Apple considered Samsung and MediaTek for 5G modems in 2019 iPhones


(Reuters) – Apple has held talks with Samsung Electronics and MediaTek along with Intel's current supplier to provide 5G chips for the 2019 iPhones, according to an Apple executive's testimony in a trial between Qualcomm and the Federal Commission United States of America.

Between 2011 and 2016, Apple counted on Qualcomm, based in San Diego, as the only supplier of these chips, which help iPhones to connect to wireless networks. Starting in 2016, Apple split the deal between Intel and Qualcomm, but in 2018, Apple moved solely to Intel on its newest phones.

But Apple supply chain executive Tony Blevins said on Friday that Apple also considered MediaTek and Samsung, one of its biggest rivals in the smartphone market, to provide the chips for the next generation of networks without known as 5G. These networks are expected to start rolling out this year and provide faster data speeds than today's 4G networks.

The FTC is suing Qualcomm alleging that the chip supplier has engaged in anti-competitive patent licensing practices to preserve a dominant position in the premium market for modern chips.

At a federal court stand in San Jose, Calif., Blevins testified that Apple has long sought several modern chip suppliers, but has signed an agreement with Qualcomm to provide the chips exclusively because the vendor offered deep discounts on license fees patent in exchange for exclusivity.

In 2013, Apple halted work with Intel to begin providing modems for the iPad 2 Mini, because Apple would lose its rebates using Intel chips, making Intel products "economically unattractive" overall.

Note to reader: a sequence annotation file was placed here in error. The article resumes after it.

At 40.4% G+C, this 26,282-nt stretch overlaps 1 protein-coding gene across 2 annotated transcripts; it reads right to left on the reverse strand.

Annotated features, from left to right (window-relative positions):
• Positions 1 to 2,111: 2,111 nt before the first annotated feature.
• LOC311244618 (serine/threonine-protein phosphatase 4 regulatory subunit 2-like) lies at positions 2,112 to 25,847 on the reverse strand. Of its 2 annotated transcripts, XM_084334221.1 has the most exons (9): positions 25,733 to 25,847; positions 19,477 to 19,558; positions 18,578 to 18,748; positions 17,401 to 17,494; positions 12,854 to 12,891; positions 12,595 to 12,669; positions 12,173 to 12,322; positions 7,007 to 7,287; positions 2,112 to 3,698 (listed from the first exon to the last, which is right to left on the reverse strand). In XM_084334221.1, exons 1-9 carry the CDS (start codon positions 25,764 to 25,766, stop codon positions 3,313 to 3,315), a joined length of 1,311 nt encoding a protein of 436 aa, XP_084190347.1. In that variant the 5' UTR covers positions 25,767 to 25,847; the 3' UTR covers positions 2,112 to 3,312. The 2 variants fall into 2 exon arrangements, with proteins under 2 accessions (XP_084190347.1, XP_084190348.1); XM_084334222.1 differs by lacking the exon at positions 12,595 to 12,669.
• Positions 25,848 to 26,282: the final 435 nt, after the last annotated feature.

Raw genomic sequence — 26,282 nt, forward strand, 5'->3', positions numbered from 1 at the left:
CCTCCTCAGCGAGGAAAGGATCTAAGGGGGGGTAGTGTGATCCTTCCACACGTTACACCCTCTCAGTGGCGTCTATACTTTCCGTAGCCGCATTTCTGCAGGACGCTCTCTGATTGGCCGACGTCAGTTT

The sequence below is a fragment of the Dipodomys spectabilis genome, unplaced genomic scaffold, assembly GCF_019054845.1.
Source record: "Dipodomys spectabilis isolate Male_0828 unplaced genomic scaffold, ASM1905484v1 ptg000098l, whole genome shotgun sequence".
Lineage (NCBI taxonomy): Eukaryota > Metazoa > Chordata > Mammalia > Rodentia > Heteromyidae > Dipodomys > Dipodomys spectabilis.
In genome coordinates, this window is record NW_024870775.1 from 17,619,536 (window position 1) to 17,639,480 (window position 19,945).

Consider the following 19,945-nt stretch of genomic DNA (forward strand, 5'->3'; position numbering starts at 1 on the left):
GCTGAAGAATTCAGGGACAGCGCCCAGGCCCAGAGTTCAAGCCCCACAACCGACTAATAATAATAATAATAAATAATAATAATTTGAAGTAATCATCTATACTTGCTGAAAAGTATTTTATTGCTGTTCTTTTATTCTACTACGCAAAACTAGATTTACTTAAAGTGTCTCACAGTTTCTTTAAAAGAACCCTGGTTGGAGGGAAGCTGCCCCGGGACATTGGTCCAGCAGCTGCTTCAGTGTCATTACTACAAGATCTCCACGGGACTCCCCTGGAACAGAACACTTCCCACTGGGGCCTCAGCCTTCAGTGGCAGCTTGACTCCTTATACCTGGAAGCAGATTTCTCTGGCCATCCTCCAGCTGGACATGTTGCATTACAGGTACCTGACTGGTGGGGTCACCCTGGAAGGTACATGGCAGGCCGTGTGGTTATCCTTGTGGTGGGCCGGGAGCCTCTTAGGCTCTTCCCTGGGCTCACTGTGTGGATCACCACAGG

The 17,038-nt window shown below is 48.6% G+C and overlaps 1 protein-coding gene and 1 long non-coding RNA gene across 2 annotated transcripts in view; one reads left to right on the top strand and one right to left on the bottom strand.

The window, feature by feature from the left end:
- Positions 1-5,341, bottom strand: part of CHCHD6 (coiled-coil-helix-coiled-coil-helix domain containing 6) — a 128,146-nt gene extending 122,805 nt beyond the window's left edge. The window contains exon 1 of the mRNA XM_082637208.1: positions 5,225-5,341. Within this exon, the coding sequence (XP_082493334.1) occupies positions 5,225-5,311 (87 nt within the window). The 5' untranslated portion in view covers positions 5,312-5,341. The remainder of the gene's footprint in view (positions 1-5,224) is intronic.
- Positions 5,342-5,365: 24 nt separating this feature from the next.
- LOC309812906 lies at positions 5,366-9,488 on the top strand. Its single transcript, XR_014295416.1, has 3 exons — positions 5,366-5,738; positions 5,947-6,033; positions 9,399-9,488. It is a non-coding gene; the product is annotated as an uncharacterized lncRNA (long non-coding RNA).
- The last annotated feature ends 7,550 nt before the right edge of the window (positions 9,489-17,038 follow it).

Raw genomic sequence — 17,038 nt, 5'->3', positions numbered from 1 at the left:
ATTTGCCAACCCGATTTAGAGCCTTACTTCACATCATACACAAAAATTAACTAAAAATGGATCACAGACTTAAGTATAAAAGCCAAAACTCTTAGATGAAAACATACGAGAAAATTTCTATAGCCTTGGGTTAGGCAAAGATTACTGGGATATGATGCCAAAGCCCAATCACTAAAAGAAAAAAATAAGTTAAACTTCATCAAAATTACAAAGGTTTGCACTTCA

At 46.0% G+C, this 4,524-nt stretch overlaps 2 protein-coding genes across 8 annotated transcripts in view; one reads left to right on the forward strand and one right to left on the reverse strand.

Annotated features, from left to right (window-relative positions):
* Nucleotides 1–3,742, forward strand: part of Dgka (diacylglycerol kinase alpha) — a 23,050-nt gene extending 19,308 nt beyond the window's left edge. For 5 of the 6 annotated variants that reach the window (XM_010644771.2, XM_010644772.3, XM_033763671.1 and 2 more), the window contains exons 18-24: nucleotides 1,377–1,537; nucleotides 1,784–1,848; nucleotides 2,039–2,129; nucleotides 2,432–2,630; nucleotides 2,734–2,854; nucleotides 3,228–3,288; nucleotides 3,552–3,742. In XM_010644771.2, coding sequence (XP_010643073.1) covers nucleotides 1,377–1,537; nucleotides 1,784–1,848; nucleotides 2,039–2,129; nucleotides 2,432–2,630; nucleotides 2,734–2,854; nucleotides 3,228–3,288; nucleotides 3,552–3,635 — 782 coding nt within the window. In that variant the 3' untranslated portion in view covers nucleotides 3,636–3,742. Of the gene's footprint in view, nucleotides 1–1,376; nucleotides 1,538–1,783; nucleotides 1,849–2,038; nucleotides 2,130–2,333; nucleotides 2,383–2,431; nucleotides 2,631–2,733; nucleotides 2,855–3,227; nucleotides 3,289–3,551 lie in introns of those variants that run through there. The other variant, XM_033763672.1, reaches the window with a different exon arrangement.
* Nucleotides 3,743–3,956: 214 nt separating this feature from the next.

Later that year, after cost negotiations with Qualcomm did not go the way Apple expected, Apple started the "Old Project" to secure a second modem vendor, Blevins said.

In 2016 and 2017, Apple released the Intel modems on some of their iPhones, but also used Qualcomm chips. But Apple's lawsuit against Qualcomm, registered in early 2017, has caused its business relationship to change "in a very deep and negative way," leading to using only Intel's modems for the phones launched last year.

"The entire concept of Project Antique was to find a second supplier. No offense to (Intel), but we do not want to be a single supplier with them. We wanted both Qualcomm and (Intel) in the mix, "Blevins said. Blevins also testified that Apple considered Intel the only modem vendor for Apple Watch, which added 4G connectivity in 2017 using Qualcomm's chips.

Blevins said that talking to Samsung, whose Galaxy and Note devices compete against the iPhone, "is not an ideal environment" for Apple, but that Samsung is currently the largest supplier of components to Apple.

Blevins did not say whether Apple had come to a decision on a 5G modem vendor or would launch an iPhone 5G in 2019. Citing sources, Bloomberg previously reported that Apple would not launch that phone until 2020.


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